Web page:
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In vivo Delivery of Catalytic RNase P Ribozyme as an Antiviral Agent

  • Author(s): Bai, Yong
  • Advisor(s): Liu, Fenyong
  • et al.
Abstract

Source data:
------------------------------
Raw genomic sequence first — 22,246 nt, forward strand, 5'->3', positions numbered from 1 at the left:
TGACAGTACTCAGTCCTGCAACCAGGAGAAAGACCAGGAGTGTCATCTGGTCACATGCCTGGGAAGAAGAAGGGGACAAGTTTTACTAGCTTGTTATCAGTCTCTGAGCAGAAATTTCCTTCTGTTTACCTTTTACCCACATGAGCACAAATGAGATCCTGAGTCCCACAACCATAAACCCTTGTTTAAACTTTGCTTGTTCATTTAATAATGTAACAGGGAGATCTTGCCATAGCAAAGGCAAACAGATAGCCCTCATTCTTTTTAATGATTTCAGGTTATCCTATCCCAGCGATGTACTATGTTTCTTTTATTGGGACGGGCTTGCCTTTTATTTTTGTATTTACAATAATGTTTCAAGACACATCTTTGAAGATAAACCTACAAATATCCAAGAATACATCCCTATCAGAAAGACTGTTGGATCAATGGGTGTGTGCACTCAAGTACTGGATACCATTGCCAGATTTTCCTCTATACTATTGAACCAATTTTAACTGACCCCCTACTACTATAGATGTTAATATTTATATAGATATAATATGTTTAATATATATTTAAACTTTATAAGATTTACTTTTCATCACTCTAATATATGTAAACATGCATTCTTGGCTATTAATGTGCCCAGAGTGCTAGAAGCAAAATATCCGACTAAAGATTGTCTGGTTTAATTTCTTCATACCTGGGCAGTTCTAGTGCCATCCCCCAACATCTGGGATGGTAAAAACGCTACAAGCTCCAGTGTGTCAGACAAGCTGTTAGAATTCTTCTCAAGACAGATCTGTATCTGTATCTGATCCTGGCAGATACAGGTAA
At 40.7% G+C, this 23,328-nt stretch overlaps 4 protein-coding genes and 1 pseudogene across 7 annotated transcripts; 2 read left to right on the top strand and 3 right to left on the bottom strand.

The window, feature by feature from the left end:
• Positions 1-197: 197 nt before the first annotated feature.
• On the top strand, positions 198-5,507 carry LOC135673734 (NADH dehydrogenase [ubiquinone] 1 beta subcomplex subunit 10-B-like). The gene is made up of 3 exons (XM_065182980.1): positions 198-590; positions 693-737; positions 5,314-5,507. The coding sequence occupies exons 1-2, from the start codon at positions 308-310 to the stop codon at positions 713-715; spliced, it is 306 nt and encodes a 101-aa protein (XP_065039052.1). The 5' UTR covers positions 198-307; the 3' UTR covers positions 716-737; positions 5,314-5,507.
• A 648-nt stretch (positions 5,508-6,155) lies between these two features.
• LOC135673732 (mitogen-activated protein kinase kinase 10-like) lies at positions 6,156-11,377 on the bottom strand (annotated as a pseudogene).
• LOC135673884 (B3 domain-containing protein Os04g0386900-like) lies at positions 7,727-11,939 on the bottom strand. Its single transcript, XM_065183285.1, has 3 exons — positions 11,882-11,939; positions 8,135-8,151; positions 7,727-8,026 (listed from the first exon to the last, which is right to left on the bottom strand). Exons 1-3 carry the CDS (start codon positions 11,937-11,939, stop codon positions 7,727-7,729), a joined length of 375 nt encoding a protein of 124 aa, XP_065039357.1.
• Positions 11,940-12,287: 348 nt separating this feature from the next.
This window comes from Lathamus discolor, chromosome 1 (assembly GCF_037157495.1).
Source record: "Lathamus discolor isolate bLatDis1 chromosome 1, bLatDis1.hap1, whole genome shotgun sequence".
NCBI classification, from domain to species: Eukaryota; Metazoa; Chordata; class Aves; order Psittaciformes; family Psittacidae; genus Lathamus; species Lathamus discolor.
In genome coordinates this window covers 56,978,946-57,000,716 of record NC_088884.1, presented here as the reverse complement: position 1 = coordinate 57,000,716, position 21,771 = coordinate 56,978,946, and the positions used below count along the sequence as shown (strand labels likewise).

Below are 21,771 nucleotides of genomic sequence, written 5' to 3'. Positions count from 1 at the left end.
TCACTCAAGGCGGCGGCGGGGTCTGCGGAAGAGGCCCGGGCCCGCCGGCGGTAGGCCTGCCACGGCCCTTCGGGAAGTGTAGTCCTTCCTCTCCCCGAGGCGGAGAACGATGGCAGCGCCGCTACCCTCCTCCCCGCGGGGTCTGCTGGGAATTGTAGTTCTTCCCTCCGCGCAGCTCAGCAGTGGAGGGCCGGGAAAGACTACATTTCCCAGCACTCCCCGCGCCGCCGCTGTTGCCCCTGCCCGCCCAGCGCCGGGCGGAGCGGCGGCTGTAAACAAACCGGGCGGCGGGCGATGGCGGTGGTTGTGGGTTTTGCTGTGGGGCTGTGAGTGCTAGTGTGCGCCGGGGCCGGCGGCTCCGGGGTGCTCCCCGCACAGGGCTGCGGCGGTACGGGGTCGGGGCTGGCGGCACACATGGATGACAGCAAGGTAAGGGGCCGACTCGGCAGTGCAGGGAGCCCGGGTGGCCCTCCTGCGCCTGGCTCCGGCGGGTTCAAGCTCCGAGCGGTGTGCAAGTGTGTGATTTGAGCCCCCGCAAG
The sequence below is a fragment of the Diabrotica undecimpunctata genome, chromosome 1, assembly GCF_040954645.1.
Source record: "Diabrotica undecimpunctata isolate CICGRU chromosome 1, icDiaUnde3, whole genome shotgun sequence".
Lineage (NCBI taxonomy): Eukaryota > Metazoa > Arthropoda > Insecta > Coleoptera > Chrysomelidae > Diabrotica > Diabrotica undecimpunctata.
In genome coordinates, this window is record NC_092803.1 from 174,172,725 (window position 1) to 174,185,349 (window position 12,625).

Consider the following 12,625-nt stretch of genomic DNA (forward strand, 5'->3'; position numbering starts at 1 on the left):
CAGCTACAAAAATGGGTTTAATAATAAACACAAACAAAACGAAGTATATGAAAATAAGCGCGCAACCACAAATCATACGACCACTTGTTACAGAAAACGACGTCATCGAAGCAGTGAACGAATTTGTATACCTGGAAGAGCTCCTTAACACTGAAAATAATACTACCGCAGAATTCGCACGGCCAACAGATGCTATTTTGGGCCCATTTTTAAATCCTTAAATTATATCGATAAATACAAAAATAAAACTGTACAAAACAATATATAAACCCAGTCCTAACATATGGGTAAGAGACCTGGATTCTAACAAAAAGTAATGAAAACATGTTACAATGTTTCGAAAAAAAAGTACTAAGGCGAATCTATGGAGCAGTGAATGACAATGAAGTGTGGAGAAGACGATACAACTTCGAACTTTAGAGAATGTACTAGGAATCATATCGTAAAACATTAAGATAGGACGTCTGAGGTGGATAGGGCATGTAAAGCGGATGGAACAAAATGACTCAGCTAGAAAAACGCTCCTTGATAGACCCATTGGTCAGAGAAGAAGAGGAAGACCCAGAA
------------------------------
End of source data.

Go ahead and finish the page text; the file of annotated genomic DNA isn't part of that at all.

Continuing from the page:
Engineered M1GS ribozyme derived from RNA subunit of E. coli can be a very promising antiviral agent. The focus of this dissertation has been to develop a method for stable, safe and effective delivery of ribozyme into the viral infection sites of an animal and achieve antiviral effect. First, the M1GS expressing constructs which target the overlapping mRNA region of MCMV assembly protein (mAP) and M80 were successfully delivered into MCMV-infected CB17 SCID mice through a modified hydrodynamic transfection procedure and block viral pathogenesis. The expression of ribozymes was observed in the liver and spleen. Compared to the control groups, animals receiving the functional ribozyme construct exhibited a significant reduction of viral gene expression and infection. Viral titers in the spleens, livers, lungs, and salivary glands of the functional ribozyme-treated SCID mice at 21 days after infection were 200 to 2,000 fold lower than those in the control animals. Moreover, survival of the infected animals significantly improved upon receiving the functional ribozyme construct. This study successfully uses a hydrodynamic transfection method to deliver ribozymes into animal and demonstrates the feasibility of using M1GS ribozymes for inhibition of viral gene expression in animals. Second, using human cytomegalovirus (HCMV) infection of differentiated macrophages as the model, the study showed that Salmonella can efficiently deliver RNase P-based ribozyme sequence in human specific human cells, leading to substantial ribozyme expression and effective inhibition of viral infection. A functional M1GS ribozyme was constructed to target the overlapping mRNA region of the capsid scaffolding protein (CSP) and assemblin, which are essential for viral capsid formation. Substantial expression of ribozymes was observed in cells that were treated with attenuated Salmonella strains carrying the ribozyme sequence constructs. A reduction of 87 - 90% in viral CSP expression and a reduction of about 5,000 fold in viral growth were observed in cells that were treated with Salmonella carrying the sequence of the functional ribozyme but not with control groups. This study showed for the first time that ribozymes delivered via Salmonella-based vectors are highly active and specific in blocking viral infection in cultured cells. Third, a functional M1GS ribozyme that targets the overlapping mRNA region of MCMV M80.5 and protease was constructed. A novel attenuated strain of Salmonella, which exhibited efficient gene transfer activity and little virulence in mice, was constructed and used for delivery of anti-MCMV ribozyme in vivo. Oral inoculation of the attenuated Salmonella strain in mice efficiently delivered antiviral M1GS RNA into targeted organs, leading to substantial expression of ribozyme without causing significant adverse effects in the animals. Furthermore, the MCMV infected mice that were treated orally with Salmonella carrying the functional M1GS sequence displayed reduced viral gene expression, decreased viral titers and improved survival compared to the control group. This study provided the first direct evidence that oral delivery of M1GS RNA by Salmonella-based vectors effectively inhibits viral gene expression and replication in mice. Moreover, this study demonstrates the utility of Salmonella-mediated oral delivery of RNase P ribozyme for gene targeting applications in vivo.

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